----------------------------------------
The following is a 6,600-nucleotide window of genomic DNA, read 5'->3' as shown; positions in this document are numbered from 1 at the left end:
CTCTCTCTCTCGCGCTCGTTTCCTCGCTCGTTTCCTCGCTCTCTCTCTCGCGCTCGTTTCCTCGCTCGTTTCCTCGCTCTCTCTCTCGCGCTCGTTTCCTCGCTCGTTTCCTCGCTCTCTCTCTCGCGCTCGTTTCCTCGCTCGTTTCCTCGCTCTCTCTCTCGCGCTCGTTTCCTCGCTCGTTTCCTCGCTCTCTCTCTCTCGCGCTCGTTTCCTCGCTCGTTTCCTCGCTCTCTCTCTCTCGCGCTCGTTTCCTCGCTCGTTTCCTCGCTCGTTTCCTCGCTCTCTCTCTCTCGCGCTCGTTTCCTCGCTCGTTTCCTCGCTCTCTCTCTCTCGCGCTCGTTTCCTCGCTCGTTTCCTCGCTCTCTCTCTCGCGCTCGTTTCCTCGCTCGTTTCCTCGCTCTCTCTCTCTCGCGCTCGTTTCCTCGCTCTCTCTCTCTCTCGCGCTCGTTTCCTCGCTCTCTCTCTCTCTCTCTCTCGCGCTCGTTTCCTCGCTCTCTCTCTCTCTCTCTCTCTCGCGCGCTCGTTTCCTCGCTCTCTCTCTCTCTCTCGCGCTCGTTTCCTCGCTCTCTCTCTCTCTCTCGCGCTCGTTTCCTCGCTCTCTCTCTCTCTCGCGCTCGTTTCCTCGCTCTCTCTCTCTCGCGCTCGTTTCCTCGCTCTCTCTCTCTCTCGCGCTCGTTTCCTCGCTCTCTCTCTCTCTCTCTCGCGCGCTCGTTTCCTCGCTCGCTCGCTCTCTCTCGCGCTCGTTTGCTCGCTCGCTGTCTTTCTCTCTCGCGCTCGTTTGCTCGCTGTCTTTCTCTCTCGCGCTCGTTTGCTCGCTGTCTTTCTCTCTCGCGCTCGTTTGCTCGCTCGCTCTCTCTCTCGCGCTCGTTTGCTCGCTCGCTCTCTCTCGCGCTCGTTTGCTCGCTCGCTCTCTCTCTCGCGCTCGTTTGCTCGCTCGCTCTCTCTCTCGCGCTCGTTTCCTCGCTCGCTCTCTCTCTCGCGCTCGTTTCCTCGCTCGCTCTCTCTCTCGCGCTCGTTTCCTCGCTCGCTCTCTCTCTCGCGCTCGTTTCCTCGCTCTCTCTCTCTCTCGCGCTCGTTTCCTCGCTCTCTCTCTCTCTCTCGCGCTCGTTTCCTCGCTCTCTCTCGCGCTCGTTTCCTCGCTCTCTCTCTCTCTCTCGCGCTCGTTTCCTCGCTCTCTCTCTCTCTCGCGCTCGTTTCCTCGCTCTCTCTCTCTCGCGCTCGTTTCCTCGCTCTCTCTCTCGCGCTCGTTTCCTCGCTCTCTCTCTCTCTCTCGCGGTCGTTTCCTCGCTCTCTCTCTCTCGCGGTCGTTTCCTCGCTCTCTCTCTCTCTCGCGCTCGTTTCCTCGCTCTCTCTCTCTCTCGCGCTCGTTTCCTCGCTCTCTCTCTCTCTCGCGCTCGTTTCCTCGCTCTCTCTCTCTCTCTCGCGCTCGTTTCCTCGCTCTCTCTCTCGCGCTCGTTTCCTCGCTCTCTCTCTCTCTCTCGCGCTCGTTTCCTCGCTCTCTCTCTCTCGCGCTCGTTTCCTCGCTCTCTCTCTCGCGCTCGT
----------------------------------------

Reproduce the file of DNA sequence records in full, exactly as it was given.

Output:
The following is a 6,600-nucleotide window of genomic DNA, read 5'->3' as shown; positions in this document are numbered from 1 at the left end:
CTCTCTCTCTCGCGCTCGTTTCCTCGCTCGTTTCCTCGCTCTCTCTCTCGCGCTCGTTTCCTCGCTCGTTTCCTCGCTCTCTCTCTCGCGCTCGTTTCCTCGCTCGTTTCCTCGCTCTCTCTCTCGCGCTCGTTTCCTCGCTCGTTTCCTCGCTCTCTCTCTCGCGCTCGTTTCCTCGCTCGTTTCCTCGCTCTCTCTCTCTCGCGCTCGTTTCCTCGCTCGTTTCCTCGCTCTCTCTCTCTCGCGCTCGTTTCCTCGCTCGTTTCCTCGCTCGTTTCCTCGCTCTCTCTCTCTCGCGCTCGTTTCCTCGCTCGTTTCCTCGCTCTCTCTCTCTCGCGCTCGTTTCCTCGCTCGTTTCCTCGCTCTCTCTCTCGCGCTCGTTTCCTCGCTCGTTTCCTCGCTCTCTCTCTCTCGCGCTCGTTTCCTCGCTCTCTCTCTCTCTCGCGCTCGTTTCCTCGCTCTCTCTCTCTCTCTCTCTCGCGCTCGTTTCCTCGCTCTCTCTCTCTCTCTCTCTCTCGCGCGCTCGTTTCCTCGCTCTCTCTCTCTCTCTCGCGCTCGTTTCCTCGCTCTCTCTCTCTCTCTCGCGCTCGTTTCCTCGCTCTCTCTCTCTCTCGCGCTCGTTTCCTCGCTCTCTCTCTCTCGCGCTCGTTTCCTCGCTCTCTCTCTCTCTCGCGCTCGTTTCCTCGCTCTCTCTCTCTCTCTCTCGCGCGCTCGTTTCCTCGCTCGCTCGCTCTCTCTCGCGCTCGTTTGCTCGCTCGCTGTCTTTCTCTCTCGCGCTCGTTTGCTCGCTGTCTTTCTCTCTCGCGCTCGTTTGCTCGCTGTCTTTCTCTCTCGCGCTCGTTTGCTCGCTCGCTCTCTCTCTCGCGCTCGTTTGCTCGCTCGCTCTCTCTCGCGCTCGTTTGCTCGCTCGCTCTCTCTCTCGCGCTCGTTTGCTCGCTCGCTCTCTCTCTCGCGCTCGTTTCCTCGCTCGCTCTCTCTCTCGCGCTCGTTTCCTCGCTCGCTCTCTCTCTCGCGCTCGTTTCCTCGCTCGCTCTCTCTCTCGCGCTCGTTTCCTCGCTCTCTCTCTCTCTCGCGCTCGTTTCCTCGCTCTCTCTCTCTCTCTCGCGCTCGTTTCCTCGCTCTCTCTCGCGCTCGTTTCCTCGCTCTCTCTCTCTCTCTCGCGCTCGTTTCCTCGCTCTCTCTCTCTCTCGCGCTCGTTTCCTCGCTCTCTCTCTCTCGCGCTCGTTTCCTCGCTCTCTCTCTCGCGCTCGTTTCCTCGCTCTCTCTCTCTCTCTCGCGGTCGTTTCCTCGCTCTCTCTCTCTCGCGGTCGTTTCCTCGCTCTCTCTCTCTCTCGCGCTCGTTTCCTCGCTCTCTCTCTCTCTCGCGCTCGTTTCCTCGCTCTCTCTCTCTCTCGCGCTCGTTTCCTCGCTCTCTCTCTCTCTCTCGCGCTCGTTTCCTCGCTCTCTCTCTCGCGCTCGTTTCCTCGCTCTCTCTCTCTCTCTCGCGCTCGTTTCCTCGCTCTCTCTCTCTCGCGCTCGTTTCCTCGCTCTCTCTCTCGCGCTCGT